Three Songs of Autumn from the Heian Period (1932)
Brief description: Akira Ifukube's first known attempt at composition, scored for mezzo-soprano and piano. Believed lost for over eighty years, it received its first known public performance in July 2016 at the Tokyo College of Music.

Jin (1932)
Brief description: Work for solo guitar, inspired by an Ainu dance. Score is lost.

Nocturne (1933)
Brief description: Work for solo guitar. Score is lost.

Piano Suite (1933)
Brief description: Work for solo piano and Ifukube's first published work. Four movements: Bon Odori (Allegro energico), Tanabata (Lento tranquillo), Nagashi (Quasi burlesco), Nebuta (Marciale pesante). Piano Suite was performed by Gino Gorini at the Venice International Contemporary Music Festival in 1938. Dedicated to the American pianist George Copeland.

Japanese Rhapsody (1935)
Brief description: Ifukube's first orchestral work. Two movements: Nocturne and Fête. Japanese Rhapsody requires a large orchestra with triple woodwind and an unusually extended percussion section. Completed at the composer's isolated forest cabin in 1935. Later that same year, Japanese Rhapsody won the Tcherepnin Prize in Paris. In 1936 it debuted in Boston. In 1938 the Nocturne movement was performed in various European cities and, upon its Helsinki première, it won the admiration of Jean Sibelius. Dedicated to the Russian-American conductor Fabien Sevitzky.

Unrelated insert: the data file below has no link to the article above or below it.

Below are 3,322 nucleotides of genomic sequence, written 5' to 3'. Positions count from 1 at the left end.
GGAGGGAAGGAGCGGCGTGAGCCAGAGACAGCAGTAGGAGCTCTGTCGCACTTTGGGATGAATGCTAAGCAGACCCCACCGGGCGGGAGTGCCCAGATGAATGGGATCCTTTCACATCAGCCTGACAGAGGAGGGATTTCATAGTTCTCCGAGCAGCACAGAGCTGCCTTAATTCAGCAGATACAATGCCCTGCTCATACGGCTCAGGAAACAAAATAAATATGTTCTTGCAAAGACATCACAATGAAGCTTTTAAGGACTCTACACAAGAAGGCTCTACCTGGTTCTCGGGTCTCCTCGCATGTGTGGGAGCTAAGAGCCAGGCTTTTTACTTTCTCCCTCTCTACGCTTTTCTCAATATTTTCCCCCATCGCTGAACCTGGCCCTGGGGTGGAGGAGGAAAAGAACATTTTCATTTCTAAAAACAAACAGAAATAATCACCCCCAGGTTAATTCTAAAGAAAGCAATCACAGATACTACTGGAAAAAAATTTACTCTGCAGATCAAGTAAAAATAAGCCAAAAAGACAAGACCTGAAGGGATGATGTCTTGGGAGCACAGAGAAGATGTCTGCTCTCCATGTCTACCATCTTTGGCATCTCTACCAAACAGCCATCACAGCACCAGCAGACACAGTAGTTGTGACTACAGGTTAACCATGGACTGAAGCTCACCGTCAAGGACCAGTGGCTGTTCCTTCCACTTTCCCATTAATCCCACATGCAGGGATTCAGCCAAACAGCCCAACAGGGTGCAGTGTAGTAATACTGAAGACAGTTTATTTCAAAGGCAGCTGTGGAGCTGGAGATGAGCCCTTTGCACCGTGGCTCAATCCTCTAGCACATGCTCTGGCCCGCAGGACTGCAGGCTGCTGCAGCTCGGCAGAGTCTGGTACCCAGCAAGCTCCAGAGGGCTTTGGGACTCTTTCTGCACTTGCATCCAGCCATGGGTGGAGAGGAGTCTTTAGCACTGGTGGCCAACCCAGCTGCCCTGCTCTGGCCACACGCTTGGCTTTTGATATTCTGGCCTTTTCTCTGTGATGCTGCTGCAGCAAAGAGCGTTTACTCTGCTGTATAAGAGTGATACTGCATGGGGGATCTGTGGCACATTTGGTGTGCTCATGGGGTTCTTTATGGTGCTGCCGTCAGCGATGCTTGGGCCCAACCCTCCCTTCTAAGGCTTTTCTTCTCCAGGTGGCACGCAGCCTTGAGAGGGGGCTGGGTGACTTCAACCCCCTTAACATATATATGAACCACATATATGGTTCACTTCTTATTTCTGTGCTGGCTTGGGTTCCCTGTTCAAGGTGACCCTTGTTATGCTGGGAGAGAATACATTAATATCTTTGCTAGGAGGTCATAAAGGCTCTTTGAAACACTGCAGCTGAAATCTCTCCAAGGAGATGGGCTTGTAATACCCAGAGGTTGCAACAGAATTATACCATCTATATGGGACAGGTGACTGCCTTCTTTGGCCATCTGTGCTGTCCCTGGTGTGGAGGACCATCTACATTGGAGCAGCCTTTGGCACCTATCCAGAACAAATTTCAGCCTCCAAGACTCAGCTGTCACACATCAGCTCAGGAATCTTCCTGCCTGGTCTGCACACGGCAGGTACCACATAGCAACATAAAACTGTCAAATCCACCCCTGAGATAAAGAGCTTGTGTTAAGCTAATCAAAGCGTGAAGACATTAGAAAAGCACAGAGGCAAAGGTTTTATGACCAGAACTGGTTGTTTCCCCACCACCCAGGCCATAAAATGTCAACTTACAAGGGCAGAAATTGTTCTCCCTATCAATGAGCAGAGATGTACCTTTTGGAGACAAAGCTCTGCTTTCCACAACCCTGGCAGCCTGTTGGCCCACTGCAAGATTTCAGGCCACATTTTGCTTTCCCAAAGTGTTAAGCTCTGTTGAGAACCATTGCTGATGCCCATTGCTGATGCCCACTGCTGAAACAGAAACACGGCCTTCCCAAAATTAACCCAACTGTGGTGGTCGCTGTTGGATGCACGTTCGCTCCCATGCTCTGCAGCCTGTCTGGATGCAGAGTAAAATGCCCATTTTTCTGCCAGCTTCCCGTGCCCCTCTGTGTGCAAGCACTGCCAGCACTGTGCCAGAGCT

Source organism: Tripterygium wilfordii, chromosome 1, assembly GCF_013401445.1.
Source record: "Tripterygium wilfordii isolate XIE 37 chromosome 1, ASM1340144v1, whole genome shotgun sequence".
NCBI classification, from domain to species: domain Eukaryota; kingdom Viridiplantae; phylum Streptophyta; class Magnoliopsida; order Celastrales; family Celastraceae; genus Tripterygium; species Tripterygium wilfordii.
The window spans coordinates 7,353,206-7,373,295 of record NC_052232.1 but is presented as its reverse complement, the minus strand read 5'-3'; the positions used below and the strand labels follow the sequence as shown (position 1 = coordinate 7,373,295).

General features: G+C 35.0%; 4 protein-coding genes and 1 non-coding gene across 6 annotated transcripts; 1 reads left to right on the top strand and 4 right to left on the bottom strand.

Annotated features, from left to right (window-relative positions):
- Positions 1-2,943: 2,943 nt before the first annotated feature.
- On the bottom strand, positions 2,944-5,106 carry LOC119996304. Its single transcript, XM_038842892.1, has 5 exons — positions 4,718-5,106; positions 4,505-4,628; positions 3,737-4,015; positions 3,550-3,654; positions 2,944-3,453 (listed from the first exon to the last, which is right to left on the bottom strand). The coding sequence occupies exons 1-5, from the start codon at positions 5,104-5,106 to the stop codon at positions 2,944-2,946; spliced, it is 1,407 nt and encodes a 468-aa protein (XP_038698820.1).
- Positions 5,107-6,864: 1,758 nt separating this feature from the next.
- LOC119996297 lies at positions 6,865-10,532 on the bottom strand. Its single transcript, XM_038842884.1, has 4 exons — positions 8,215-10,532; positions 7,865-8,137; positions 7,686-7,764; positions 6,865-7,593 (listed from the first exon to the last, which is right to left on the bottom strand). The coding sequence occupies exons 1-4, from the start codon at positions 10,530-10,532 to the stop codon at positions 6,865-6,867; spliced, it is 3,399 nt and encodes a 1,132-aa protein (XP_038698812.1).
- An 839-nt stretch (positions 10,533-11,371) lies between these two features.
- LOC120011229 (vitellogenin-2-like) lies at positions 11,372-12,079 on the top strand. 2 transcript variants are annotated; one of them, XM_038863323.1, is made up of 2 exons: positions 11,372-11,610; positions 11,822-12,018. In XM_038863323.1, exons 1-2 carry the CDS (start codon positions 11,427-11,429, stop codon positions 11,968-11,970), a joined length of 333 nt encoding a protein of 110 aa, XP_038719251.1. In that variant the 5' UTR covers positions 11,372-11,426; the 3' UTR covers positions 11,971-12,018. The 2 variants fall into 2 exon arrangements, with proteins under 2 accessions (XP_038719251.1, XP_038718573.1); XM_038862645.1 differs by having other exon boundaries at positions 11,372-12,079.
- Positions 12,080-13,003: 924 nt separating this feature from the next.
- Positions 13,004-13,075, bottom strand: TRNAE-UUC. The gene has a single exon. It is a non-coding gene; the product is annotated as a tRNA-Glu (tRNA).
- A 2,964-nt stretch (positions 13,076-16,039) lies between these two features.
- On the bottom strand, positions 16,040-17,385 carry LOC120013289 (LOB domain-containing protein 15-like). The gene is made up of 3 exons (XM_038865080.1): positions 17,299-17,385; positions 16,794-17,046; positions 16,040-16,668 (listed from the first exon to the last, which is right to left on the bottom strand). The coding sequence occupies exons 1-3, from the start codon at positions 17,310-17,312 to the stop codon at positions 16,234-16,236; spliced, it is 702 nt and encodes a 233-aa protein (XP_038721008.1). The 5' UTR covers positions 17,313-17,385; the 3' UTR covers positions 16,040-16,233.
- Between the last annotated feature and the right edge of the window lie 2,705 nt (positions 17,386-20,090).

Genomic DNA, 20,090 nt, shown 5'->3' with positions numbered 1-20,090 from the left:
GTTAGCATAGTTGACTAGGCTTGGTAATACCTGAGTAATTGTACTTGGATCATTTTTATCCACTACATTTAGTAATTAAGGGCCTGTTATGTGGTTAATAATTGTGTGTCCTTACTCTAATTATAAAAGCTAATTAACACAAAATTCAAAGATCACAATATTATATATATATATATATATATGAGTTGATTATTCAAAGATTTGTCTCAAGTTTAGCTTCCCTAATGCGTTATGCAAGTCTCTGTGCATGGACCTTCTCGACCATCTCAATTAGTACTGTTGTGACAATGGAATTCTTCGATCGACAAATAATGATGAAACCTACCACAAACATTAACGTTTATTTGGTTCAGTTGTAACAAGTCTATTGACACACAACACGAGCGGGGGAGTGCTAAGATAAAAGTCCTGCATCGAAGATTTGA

Triptyque aborigène (1937)
Brief description: Work for chamber orchestra in three movements: Payses (Tempo di jimkuu), Timbe (Nom regional), Pakkai (Chant d'Aino). Ifukube began work on this piece at his forest cabin and completed it at the Gomi-ryokan (Japanese-style inn) in Akkeshi, Hokkaido. Its three movements are descriptive of scenes from Akkeshi. Dedicated to Alexander and Louisine Tcherepnin.

© Erik Homenick. All rights reserved.